- There is a physical ‘Q’ button. This allows you direct button access to their quick menu system besides the touch based icon. Canon puts various important settings in that on-screen adjustable screen border display.
- There is a button in the bottom front area of the mount on the grip side. It defaults to the depth of field preview.
- There is a photo/video switch with a start/stop live view toggle button. The button acts as the start/stop video record button in that mode. A logical control scheme.
- There is a lock on the back bottom right for the multi-control.
- One SD card slot. It’s on the side of the camera, so it’s easy to access. At least it’s UHS-II compatible.
- C1 and C2 custom setting save modes on the dial. Custom modes are an important photographer feature. They allow you to save the majority of current cameras settings into those save slots. It’s a quick way to do different styles of photography like action or portrait work with a change of the mode dial.
- With the info button you can access a built-in horizon level that is shown on the back screen.
Wifi/bluetooth with the Canon Connect app…
It felt a bit quicker to make that initial connection than the M50. Getting into the wireless control mode felt the same if not a bit slower. That requires switching from bluetooth to wifi. Canon’s app is well featured. You can touch to focus through the app and adjust most settings. There is a photo and video mode.
A few interesting menu items and features:
- There is CR3 RAW format and C-RAW that will compress these large 32.5mp files. It looks like they dropped the small/medium RAW thing of previous models.
- It has a minimum shutter speed setting that is part of the ISO speed settings. This is an important feature when using modes like aperture priority so you can be sure that you don’t have a shutter speed that is too slow for your liking. You can also give it a 7 value weighted preference if you don’t want to set an exact value. I’ve seen reports this doesn’t work quite as advertised under some conditions, so if it’s super important to you then verify how it works in practice.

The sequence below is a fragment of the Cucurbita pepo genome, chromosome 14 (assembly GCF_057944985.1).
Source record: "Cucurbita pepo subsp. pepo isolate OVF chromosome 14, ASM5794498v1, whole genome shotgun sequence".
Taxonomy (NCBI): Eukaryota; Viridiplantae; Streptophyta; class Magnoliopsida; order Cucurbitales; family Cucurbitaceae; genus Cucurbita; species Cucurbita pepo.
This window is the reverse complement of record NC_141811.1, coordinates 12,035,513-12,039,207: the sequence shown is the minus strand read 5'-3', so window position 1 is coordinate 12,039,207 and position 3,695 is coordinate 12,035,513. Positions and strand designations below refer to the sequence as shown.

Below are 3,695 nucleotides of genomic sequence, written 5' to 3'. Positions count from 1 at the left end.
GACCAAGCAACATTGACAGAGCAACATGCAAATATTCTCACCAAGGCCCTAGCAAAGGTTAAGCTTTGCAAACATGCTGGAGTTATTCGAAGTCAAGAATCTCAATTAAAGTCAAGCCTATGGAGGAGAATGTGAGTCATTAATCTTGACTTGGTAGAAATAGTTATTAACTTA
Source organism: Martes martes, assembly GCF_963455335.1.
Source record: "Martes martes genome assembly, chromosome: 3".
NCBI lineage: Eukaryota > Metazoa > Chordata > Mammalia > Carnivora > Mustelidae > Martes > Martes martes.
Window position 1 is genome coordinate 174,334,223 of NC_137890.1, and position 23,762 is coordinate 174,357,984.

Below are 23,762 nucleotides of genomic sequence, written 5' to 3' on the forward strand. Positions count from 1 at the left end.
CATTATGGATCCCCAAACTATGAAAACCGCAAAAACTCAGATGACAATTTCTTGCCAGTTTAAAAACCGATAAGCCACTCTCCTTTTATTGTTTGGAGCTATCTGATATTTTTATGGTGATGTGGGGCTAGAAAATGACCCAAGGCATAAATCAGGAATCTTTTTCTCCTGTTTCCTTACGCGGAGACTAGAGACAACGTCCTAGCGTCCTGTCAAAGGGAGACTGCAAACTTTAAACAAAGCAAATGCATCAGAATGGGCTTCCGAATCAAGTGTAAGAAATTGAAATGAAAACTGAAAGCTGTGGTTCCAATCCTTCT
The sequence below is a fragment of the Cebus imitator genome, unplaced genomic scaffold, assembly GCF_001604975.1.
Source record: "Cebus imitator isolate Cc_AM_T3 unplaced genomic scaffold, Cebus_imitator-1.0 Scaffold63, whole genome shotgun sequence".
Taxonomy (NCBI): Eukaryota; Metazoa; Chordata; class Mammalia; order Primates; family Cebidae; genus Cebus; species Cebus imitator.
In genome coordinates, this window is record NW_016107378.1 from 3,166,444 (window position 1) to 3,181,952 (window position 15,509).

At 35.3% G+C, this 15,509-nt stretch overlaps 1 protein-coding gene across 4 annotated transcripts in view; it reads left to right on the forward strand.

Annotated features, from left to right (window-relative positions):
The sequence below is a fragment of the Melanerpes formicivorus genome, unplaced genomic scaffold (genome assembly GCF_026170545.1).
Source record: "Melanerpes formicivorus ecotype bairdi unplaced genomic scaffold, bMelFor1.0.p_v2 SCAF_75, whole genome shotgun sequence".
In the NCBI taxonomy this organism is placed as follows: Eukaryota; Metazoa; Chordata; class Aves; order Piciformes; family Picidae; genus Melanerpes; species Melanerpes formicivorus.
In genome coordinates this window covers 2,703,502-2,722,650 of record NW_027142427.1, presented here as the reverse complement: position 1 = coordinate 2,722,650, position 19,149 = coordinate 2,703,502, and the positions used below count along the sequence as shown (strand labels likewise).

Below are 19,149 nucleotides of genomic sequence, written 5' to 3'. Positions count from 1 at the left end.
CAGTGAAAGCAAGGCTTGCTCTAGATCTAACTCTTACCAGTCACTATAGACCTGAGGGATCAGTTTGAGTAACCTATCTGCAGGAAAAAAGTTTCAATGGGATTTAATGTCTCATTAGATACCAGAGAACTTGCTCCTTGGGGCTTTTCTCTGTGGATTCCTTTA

- Multiple exposure (additive, average) from 2 to 9 frames. It automatically merges multiple photos together. A fun digital version of something people do with film cameras.
- HDR mode (auto, plus 1, 2, or 3 ev) with various effects from normal to art embossed. Auto align is an option.
- Interval timer. You can select the amount of time between photos as well as number of total photos.
There are ample video modes in the camera…
- 4K modes: 29.97 and now 23.98 fps. 4K can be cropped or uncropped. The cropped mode is higher quality. The M6 Mark II does not include the cropped 4K mode. Rated 120 Mbps movie bit-rate for both cropped and uncropped.
- HDR 1080p movie mode. It appears to take two samples per frame to avoid loss of detail in extreme lighting conditions. I didn’t try this out. The bit-rate for this is 30 Mbps, so I wouldn’t expect a lot from it.
- 1080p from 23.98 fps to 59.94 fps. Bit-rates go from 60 to 30 Mbps.
- There is a slow motion option at 1080p. It records at 119.88 fps and generates a stretched out 29.97 fps movie file. There is a recording limit of 7 minutes and 29 seconds. You also do not get autofocus, audio recording, and digital IS. The bit-rate for this is 120 Mbps.
- Timelapse movie mode. It’s a convenience feature in the 90D that allows you to select the number of frames and interval where the camera will construct a 4k or 1080p video out of the frames. In the case of the 90D it has a standard interval photography mode where you can take frames on your own if you prefer that.